In March, the Communications Workers of America union (CWA) filed charges with the NLRB accusing Apple of intimidating workers at stores in Houston, Texas, and Kansas City, Missouri, and even firing some workers who were union activists, which the CWA said was a retaliatory move. Apple’s position was that the terminated workers were let go for poor performance, such as tardiness and making errors in timesheets.

“Apple management said I was fired for a typo in my timesheet that I had documented and tried to correct. Yet, it is clear the real reason I was fired was for exercising my right to organize and win a protected voice on the job. Apple then attempted to silence me by having me sign a release in order to receive my severance package. No one working at Apple should be interrogated, intimidated, or silenced for trying to organize and win our fair share.”
D’lite Xiong, former Kansas City, Mo., Apple retail worker.

In December, the NLRB determined that Apple had broken the law by conducting mandatory “captive audience” meetings with employees about to vote on whether to form a union. In a statement sent to Bloomberg, the CWA, which filed the original complaint, referred to these meetings as “not only union-busting, but an example of psychological warfare.”

While the NLRB hasn’t previously taken issue with companies requiring employees to attend mandatory meetings prior to union elections, NLRB general counsel Jennifer Abruzzo said she considers them “coercive and in violation of the law.”

That same month, Apple was accused of creating a fake “pseudo-union” at a store in Ohio in an attempt to sway users away from joining a real one. CWA claimed that Apple was “soliciting employees to join an employer-created / employer-dominated labor organization as a means of stifling union activities.”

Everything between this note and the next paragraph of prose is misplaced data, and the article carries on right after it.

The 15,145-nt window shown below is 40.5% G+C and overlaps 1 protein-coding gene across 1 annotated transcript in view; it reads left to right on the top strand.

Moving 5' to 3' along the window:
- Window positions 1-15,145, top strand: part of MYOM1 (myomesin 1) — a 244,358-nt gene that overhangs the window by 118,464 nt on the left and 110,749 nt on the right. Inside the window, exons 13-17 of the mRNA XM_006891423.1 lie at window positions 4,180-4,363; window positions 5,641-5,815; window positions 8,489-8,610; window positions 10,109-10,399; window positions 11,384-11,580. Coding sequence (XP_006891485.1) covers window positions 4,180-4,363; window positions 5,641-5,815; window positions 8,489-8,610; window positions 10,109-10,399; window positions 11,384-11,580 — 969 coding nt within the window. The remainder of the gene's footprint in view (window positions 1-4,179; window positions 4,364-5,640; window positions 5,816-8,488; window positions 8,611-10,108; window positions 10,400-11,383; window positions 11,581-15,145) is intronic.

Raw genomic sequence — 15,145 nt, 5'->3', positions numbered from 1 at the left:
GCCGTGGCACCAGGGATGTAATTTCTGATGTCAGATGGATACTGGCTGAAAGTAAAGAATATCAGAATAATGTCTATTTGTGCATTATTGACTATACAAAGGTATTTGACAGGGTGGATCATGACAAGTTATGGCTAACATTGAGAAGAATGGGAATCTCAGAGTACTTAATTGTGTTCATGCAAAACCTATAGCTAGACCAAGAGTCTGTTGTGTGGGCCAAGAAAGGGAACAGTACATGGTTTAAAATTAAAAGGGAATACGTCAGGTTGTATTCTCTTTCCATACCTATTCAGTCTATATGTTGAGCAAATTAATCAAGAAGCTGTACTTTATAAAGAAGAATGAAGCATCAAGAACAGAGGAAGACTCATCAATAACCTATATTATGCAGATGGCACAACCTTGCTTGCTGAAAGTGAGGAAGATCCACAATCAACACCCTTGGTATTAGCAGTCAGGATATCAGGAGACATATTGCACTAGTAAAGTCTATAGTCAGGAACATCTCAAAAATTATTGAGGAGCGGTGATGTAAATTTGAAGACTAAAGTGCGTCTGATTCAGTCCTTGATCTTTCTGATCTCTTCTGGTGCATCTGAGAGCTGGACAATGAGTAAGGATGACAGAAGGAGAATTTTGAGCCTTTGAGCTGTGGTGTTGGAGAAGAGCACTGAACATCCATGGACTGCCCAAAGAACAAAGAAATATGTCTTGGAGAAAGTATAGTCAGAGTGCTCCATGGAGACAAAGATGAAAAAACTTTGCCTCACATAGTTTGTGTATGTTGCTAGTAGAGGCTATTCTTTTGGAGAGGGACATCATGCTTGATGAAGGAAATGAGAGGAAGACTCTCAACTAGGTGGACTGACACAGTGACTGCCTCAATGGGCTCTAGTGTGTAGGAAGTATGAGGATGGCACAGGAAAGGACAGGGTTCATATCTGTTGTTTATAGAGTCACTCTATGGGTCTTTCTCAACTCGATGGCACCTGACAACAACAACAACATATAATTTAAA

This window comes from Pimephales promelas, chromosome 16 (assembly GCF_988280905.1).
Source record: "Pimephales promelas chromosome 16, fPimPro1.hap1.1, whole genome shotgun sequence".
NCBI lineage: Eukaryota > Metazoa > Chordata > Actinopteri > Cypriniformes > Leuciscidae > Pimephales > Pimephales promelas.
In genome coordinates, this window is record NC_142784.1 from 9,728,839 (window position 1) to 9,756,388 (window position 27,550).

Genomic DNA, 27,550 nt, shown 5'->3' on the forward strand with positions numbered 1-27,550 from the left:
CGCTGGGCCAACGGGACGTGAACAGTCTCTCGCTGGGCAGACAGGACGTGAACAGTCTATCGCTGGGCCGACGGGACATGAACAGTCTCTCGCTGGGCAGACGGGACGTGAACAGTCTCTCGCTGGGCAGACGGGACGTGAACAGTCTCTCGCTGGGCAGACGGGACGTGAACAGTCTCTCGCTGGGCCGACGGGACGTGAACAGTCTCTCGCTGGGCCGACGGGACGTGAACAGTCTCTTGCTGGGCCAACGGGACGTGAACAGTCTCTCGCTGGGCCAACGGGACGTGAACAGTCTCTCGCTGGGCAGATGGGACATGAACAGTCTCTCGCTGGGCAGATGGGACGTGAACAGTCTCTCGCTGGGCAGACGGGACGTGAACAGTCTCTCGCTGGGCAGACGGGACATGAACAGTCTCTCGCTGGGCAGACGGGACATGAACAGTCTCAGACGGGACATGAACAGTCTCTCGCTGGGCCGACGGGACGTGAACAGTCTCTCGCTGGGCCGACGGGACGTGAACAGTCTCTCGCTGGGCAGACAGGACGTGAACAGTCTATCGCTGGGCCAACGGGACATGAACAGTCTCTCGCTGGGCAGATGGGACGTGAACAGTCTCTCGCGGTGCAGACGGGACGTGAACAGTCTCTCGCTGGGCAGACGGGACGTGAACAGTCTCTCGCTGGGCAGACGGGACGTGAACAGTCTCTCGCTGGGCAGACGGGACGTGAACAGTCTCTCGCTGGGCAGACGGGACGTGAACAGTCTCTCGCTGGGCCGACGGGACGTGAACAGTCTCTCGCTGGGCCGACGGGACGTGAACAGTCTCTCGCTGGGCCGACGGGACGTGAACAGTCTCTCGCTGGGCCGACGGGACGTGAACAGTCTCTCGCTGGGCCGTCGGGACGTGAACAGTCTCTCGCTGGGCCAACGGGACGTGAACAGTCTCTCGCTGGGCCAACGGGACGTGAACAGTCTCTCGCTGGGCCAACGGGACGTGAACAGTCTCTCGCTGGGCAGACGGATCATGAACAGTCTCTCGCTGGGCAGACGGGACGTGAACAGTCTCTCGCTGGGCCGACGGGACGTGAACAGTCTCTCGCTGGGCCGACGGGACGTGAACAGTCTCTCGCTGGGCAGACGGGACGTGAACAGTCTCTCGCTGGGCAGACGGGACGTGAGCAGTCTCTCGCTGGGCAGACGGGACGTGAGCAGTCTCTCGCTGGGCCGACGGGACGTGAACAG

Now, it seems that all this drama has come to the attention of at least two members of Congress. Reps. Emanuel Cleaver, II (D-MO) and Sylvia Garcia (D-TX) have penned a joint open letter to the NLRB, expressing “concern about the recent allegations at Apple Retail stores.”

“At the Country Club Plaza store in Kansas City, workers report being disciplined and fired for union activity, under the guise of tardiness. It is reported that one worker involved in the organizing campaign was punished for being an average of 1 minute late for their shift. Later the worker along with four other employees were fired for attendance related reasons, when prior to the start of the union drive, it was “uncommon for anyone to be terminated for violating attendance policy.”
Reps. Emanual Cleaver and Sylvia Garcia, in an open letter to the NLRB.

The two house representatives are calling for the NLRB to “thoroughly investigate [the] serious allegations” of unfair labor practices at the Country Club Plaza Apple Store in Kansas City and the Memorial City store in Houston, noting that “under the National Labor Relations Act (NLRA), employees are guaranteed the right to organize and bargain collectively free from interference, intimidation and coercion from their employers,” and yet “the NLRB [has] already found Apple infringed upon worker rights earlier this year.”